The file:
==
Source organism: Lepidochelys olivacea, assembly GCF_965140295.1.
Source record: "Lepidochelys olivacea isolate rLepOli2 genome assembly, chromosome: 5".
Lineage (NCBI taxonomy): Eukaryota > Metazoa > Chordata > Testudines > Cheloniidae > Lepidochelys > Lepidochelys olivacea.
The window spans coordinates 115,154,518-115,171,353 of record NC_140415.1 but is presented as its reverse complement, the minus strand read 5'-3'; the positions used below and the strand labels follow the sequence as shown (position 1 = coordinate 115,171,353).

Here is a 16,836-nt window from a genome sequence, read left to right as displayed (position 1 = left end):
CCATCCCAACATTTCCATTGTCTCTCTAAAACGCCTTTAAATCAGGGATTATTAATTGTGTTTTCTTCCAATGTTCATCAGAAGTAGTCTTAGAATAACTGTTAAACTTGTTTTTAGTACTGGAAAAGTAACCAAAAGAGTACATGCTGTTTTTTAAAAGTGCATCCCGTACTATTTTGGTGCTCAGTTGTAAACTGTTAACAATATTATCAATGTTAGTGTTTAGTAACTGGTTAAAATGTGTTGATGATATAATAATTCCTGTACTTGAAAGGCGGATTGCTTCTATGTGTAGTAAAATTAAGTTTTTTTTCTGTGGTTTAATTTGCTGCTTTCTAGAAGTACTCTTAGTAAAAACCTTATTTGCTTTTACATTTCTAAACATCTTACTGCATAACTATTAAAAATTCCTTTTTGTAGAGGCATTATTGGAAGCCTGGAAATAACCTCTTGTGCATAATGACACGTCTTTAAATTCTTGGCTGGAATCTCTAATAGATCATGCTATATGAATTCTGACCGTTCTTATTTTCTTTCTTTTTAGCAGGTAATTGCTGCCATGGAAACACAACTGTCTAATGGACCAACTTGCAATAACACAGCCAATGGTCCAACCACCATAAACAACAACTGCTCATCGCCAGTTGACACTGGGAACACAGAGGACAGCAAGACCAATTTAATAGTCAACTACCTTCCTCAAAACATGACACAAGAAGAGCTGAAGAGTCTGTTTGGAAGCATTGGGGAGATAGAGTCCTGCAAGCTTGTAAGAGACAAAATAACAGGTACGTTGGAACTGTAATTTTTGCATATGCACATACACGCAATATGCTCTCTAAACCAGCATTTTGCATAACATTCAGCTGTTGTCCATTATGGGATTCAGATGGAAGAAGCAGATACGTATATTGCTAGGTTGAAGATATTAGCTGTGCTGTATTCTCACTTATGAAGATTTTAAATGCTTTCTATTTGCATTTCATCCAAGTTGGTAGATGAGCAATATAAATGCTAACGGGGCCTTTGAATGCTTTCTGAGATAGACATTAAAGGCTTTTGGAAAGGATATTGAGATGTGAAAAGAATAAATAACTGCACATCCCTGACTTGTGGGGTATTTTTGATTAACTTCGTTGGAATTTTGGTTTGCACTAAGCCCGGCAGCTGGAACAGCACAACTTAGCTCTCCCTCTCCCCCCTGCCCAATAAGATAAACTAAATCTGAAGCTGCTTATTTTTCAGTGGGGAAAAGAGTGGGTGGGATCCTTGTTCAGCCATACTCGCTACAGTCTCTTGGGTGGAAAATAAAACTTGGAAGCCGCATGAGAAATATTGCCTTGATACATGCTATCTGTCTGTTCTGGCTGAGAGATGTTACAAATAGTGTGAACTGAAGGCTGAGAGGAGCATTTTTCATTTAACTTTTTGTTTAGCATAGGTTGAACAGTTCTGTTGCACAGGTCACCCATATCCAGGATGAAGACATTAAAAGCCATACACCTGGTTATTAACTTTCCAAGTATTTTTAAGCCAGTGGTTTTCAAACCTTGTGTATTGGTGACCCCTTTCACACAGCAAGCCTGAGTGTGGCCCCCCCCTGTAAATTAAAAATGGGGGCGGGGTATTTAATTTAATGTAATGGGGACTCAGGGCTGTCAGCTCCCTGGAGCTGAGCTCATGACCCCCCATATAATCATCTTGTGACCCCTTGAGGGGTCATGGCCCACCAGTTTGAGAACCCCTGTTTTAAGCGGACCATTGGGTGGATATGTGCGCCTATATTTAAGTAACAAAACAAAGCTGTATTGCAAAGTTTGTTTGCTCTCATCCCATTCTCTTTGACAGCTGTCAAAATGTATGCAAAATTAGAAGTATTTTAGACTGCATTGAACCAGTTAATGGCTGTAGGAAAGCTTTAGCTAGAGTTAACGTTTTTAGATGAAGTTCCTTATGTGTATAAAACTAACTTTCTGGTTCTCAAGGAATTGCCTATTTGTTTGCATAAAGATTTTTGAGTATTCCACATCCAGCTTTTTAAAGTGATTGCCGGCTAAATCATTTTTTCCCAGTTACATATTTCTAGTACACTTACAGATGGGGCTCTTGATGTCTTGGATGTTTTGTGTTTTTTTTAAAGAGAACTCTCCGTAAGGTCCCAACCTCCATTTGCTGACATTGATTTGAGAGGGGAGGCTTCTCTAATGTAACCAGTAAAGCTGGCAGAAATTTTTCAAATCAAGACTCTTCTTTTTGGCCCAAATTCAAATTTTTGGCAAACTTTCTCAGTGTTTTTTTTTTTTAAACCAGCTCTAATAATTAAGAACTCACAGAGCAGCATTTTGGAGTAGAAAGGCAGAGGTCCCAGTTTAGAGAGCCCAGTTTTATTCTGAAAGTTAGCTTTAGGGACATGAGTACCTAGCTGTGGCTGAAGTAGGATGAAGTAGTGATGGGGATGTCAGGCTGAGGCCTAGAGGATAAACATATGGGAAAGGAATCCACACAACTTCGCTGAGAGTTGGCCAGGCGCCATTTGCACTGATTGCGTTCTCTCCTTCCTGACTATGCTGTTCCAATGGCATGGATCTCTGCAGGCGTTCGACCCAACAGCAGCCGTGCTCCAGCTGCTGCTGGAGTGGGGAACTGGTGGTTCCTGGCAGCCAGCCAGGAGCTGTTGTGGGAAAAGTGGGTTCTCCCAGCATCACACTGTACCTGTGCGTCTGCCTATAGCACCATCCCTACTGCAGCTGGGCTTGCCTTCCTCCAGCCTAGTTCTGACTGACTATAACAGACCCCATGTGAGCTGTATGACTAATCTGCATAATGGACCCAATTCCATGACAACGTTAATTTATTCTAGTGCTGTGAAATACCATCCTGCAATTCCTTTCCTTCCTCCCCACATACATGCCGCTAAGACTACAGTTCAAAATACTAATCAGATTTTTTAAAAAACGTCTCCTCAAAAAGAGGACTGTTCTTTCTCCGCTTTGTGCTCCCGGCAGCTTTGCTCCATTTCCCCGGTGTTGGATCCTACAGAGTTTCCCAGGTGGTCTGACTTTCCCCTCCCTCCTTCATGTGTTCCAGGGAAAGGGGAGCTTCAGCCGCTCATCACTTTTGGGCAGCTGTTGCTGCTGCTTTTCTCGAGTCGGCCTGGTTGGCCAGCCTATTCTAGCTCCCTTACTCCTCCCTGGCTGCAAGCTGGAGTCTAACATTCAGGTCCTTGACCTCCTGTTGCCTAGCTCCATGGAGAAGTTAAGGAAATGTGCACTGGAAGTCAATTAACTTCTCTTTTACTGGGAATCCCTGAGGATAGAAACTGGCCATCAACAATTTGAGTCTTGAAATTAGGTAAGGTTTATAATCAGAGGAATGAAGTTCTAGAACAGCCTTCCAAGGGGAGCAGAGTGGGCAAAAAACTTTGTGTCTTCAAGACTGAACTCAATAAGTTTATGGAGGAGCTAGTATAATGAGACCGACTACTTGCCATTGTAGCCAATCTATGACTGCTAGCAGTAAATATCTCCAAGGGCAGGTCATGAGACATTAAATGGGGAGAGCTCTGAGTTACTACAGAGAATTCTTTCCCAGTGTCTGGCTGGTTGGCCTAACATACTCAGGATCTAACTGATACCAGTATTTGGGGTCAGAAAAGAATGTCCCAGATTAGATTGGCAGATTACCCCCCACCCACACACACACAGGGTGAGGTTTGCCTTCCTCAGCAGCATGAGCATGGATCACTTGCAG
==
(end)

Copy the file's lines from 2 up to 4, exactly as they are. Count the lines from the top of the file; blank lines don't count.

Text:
Source record: "Lepidochelys olivacea isolate rLepOli2 genome assembly, chromosome: 5".
Lineage (NCBI taxonomy): Eukaryota > Metazoa > Chordata > Testudines > Cheloniidae > Lepidochelys > Lepidochelys olivacea.
The window spans coordinates 115,154,518-115,171,353 of record NC_140415.1 but is presented as its reverse complement, the minus strand read 5'-3'; the positions used below and the strand labels follow the sequence as shown (position 1 = coordinate 115,171,353).